Compelling or not, the viability of the premium RVC segment and iRobot’s dominance of it is ultimately still the tip of the ice-berg. iRobot has recently expanded its portfolio and will make available two other high-end robots for the household by the end of the year. The first of this is the Braava m6, a robotic mop with precision jet spray that can learn, map and adapt to a home. The m6 also boasts of the ability to collaborate with the Roomba in coordinating their cleaning schedules. The second, the Terra t7 lawn mower which operates on a wire-free boundary system will soon be launched in Germany and be made available under a beta program in the U.S. These diversifies the revenue stream for iRobot, opening up opportunities for multiple Roomba-esque revenue stream even as the company continues to remain dominant in the RVC segment.
Beyond targeted R&D spending in core areas that contribute significantly to its bottom-line, iRobot also allocates capital for the development of emerging and future technology that can enhance its growth. In addition, the company actively conducts acquisition and even has a venture capital arm with stakes in multiple related and promising start-ups.
For many years now, Colin Angle, the CEO of iRobot has espoused the value of spatial understanding in realizing the truly intelligent Smart Home. That is a dimension which its free-roaming and pervasive robots are uniquely positioned to map-out and bring to the table. Where an exponential number of devices are made connectable to the Smart Home each year, spatial understanding could mean the difference between having to individually program the multitude of devices or their autonomous operation in response to human behaviour. Angle had most recently made the case for that at Amazon’s re:Mars conference as the keynote speaker where he highlighted the synergy that such a feature would have with a voice recognition system in making a home truly intelligent. Although this cannot be directly monetized – consumers abhor the infringement of privacy for corporate profits – it multiplies the value that iRobot’s products bring and the premium that they can justifiably fetch. It is therefore fallacious to view iRobot as a typical RVC company.
Many who are for the trade war sees as its impetus the protection of strategic American industries and intellectual property from theft and unfair competition by the Chinese. Tariffs on consumer robotics, a key dimension of such industries, runs contrary to the reasons behind its implementation by hurting U.S companies and putting them at a disadvantage with competitors. On this compelling basis, iRobot has made applications to be excluded from tariffs. While uncertain in success and the time that might take, any approval could conceivably reverse the exaggerated correction that recently took place.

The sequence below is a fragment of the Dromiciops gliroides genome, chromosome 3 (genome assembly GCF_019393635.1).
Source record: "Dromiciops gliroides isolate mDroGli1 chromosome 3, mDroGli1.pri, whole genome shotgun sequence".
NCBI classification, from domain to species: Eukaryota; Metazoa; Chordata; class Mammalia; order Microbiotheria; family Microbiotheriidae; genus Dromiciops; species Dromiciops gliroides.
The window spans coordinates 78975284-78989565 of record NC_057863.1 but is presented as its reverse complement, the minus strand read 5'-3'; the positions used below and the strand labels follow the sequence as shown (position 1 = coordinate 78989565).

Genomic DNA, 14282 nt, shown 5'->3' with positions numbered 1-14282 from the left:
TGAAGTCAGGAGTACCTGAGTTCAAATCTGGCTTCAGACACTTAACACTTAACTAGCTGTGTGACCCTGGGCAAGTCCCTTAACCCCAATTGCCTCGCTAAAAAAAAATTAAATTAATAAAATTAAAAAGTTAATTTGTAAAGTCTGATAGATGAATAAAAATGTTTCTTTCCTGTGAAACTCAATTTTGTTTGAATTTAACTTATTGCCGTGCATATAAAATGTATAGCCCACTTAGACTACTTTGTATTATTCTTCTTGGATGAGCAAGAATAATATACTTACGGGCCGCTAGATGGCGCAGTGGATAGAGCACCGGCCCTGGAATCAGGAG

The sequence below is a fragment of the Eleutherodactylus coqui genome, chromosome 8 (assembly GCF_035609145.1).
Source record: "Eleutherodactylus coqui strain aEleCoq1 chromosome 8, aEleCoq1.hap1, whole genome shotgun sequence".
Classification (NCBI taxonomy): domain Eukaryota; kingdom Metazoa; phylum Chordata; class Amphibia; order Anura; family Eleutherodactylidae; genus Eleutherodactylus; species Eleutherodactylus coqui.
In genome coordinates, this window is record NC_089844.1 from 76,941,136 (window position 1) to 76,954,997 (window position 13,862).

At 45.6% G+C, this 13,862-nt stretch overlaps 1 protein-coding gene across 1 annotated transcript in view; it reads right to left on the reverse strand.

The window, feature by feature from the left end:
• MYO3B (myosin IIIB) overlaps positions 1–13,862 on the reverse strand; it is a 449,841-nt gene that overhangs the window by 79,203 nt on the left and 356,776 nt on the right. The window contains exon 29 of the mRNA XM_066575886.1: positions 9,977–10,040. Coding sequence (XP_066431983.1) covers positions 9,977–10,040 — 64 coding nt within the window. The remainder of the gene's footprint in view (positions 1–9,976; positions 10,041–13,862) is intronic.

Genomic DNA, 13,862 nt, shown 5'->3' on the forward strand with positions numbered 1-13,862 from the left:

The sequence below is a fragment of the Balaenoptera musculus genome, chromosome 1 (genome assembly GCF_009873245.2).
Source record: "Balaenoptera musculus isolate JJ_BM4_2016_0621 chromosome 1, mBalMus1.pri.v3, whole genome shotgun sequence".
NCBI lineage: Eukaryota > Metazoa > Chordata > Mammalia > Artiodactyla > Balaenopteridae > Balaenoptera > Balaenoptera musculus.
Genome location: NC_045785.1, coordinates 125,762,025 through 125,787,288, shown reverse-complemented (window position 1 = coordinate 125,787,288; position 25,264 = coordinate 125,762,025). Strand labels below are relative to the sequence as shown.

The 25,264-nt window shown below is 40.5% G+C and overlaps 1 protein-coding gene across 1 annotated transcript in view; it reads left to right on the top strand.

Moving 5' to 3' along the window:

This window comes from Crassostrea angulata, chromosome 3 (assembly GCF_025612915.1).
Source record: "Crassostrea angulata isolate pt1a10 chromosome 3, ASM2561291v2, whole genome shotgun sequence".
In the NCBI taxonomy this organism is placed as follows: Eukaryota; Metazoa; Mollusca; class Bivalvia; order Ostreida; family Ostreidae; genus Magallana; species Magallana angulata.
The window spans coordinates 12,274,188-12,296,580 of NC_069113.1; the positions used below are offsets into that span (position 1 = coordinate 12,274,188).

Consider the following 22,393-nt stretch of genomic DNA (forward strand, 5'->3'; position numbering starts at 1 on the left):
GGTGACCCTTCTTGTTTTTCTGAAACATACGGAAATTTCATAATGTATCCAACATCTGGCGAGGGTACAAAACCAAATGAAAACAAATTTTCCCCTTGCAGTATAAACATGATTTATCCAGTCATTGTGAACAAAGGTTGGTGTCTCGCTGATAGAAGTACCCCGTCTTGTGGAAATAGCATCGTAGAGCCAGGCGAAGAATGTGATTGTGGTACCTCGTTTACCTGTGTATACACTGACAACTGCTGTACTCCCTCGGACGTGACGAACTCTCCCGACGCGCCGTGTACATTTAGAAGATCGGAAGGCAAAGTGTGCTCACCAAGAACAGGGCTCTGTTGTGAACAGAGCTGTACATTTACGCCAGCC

When share prices are halved in a span of 4 months, from the highs of $130 to close to $65 today, it would be natural for even the steeliest of investors to second-guess what might have been a well-deliberated move. Yet, colloquial wisdom and empirical evidence abound on fortunes lost when temperament yields to the vicissitudes of the market. A disciplined investor might therefore see it fit to derive an estimate of the intrinsic worth of iRobot to stay the course. Here I propose my valuation of the company.
Adjusted Operating Income
I first stitched together information from the company’s 10Q and 10K to derive the TTM financial data. I then adjusted operating income to arrive at a stable figure which could be used as a basis to project future cash flow. iRobot estimates 60% of its annual revenue to accrue from the second half of the year. As Amazon manoeuvres to mitigate the impact of the tariffs, much of this is expected to shift to 4Q, leaving only 20% of that to be earned in 3Q. This would lead to negative YoY growth for that quarter but is otherwise negligible in the complete view of things. I therefore did not make adjustments.
While the benefits of R&D is expected to accrue over several future periods, I decided not to capitalize and amortize that as the common-size income statement of iRobot reveals a consistent R&D spending as a proportion of revenue over the last several years. Not adjusting for this is therefore unlikely to lead to an under/overestimation of R&D expense and an unsuitable figure for use in projection. Even though SG&A has been creeping up as a percentage of revenue, I also did not adjust that as I expect the higher spending to persist due to the introduction of new products. However, I normalized the amortization of acquired intangibles and other operating income as they had been volatile without an obvious economic rationale.
(Source: Created by Author using company's 10K and 10Q)